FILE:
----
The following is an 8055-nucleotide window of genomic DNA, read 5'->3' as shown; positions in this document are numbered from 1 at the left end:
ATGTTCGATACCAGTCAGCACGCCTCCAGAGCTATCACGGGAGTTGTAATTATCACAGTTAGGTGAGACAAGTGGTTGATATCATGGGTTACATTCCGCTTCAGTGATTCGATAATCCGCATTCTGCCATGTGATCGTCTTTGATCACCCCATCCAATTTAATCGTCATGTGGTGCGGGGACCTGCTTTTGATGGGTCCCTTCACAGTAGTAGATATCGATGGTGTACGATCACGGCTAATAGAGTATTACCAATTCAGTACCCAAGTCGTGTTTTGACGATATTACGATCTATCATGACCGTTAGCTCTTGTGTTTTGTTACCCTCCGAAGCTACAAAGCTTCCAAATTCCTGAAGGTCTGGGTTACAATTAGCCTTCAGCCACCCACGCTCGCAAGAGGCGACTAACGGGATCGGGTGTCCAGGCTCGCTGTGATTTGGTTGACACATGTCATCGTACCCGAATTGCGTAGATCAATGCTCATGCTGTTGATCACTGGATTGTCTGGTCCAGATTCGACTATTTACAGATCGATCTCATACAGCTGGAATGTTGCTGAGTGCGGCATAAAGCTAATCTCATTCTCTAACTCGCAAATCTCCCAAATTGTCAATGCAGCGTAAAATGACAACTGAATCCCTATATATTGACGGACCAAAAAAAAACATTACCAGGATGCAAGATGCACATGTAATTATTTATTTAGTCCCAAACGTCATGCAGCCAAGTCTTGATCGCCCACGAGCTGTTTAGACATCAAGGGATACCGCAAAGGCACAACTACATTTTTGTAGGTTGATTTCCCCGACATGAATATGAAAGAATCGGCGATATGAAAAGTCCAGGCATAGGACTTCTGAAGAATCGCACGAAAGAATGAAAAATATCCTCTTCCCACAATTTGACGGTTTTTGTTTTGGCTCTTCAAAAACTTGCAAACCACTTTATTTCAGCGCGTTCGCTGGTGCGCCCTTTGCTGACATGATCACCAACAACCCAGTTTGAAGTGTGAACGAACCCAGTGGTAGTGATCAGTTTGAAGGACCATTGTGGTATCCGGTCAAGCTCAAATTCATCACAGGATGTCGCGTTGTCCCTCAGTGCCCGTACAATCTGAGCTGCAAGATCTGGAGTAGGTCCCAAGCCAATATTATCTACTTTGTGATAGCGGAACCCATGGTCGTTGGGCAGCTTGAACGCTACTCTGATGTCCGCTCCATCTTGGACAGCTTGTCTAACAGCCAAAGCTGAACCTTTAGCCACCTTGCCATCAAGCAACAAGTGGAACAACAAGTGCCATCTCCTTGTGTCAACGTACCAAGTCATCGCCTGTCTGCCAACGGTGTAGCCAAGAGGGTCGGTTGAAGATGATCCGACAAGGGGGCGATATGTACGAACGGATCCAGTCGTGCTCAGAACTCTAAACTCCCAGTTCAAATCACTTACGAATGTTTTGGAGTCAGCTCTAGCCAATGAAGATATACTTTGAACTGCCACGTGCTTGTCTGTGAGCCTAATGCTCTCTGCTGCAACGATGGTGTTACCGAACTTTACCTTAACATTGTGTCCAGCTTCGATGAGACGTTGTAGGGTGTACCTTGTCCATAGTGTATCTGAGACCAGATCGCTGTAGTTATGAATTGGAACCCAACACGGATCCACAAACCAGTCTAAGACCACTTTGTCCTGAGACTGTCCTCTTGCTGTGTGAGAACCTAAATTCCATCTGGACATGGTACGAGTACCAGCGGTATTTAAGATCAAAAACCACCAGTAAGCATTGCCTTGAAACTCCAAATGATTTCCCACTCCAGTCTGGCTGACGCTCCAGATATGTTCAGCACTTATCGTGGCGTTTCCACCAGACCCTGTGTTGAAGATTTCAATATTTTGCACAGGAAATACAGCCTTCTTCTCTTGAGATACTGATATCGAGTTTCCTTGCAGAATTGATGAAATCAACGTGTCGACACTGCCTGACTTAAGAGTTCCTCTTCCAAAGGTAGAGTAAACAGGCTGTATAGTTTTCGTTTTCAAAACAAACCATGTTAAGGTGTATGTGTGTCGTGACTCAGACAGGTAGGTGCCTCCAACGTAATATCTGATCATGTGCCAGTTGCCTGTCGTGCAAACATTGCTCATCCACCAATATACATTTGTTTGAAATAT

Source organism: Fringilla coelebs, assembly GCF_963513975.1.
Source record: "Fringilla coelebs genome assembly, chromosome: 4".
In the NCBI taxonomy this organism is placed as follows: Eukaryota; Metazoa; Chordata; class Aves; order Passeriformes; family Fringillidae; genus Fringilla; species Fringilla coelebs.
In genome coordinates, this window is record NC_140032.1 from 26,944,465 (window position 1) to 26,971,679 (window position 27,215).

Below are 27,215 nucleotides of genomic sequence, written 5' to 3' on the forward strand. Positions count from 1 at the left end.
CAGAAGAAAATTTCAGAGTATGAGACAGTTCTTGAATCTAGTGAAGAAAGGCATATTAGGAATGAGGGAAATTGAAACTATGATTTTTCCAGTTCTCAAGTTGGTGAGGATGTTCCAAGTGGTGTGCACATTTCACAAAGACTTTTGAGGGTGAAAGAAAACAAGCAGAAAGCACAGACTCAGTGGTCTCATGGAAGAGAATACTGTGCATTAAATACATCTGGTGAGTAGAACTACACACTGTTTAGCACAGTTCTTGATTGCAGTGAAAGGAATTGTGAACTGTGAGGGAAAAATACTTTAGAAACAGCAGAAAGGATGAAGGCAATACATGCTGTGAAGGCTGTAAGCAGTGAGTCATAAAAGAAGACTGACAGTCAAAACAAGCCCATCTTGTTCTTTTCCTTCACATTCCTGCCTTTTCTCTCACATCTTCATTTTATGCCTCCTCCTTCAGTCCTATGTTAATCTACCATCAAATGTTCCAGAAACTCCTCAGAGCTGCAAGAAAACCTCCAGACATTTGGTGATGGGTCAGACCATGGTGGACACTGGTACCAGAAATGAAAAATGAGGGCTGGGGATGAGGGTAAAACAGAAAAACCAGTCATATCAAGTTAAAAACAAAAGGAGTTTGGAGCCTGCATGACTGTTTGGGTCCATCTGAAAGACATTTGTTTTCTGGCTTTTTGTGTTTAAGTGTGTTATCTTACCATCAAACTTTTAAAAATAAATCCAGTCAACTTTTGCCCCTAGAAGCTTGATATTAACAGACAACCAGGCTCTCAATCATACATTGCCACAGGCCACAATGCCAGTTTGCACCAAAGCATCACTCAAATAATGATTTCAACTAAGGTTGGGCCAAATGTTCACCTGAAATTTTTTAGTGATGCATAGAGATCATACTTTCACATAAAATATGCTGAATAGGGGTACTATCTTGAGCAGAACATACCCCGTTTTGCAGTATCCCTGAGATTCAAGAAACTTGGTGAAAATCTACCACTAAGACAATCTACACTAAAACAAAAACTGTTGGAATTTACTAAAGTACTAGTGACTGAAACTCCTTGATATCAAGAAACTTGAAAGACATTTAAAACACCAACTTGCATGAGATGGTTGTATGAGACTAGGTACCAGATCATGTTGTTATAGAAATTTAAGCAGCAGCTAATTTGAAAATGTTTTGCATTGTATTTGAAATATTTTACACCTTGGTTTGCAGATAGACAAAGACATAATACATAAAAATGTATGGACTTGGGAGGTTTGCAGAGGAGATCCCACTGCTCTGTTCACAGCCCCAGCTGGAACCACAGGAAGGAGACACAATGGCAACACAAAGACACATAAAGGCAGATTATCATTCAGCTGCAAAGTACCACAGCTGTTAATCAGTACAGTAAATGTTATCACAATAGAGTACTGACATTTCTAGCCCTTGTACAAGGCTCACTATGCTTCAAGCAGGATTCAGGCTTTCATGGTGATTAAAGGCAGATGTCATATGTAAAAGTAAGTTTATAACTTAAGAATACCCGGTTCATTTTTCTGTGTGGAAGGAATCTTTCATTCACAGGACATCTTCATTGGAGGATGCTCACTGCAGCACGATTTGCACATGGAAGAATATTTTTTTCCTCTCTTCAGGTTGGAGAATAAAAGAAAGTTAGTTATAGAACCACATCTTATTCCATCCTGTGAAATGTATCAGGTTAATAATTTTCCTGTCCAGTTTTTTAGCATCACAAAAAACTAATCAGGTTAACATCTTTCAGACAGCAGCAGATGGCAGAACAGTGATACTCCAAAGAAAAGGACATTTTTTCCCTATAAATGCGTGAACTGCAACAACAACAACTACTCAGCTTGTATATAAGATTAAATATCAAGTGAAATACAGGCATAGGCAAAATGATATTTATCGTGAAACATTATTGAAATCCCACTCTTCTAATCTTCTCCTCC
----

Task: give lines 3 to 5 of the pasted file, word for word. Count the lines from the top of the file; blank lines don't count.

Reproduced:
Source organism: Fringilla coelebs, assembly GCF_963513975.1.
Source record: "Fringilla coelebs genome assembly, chromosome: 4".
In the NCBI taxonomy this organism is placed as follows: Eukaryota; Metazoa; Chordata; class Aves; order Passeriformes; family Fringillidae; genus Fringilla; species Fringilla coelebs.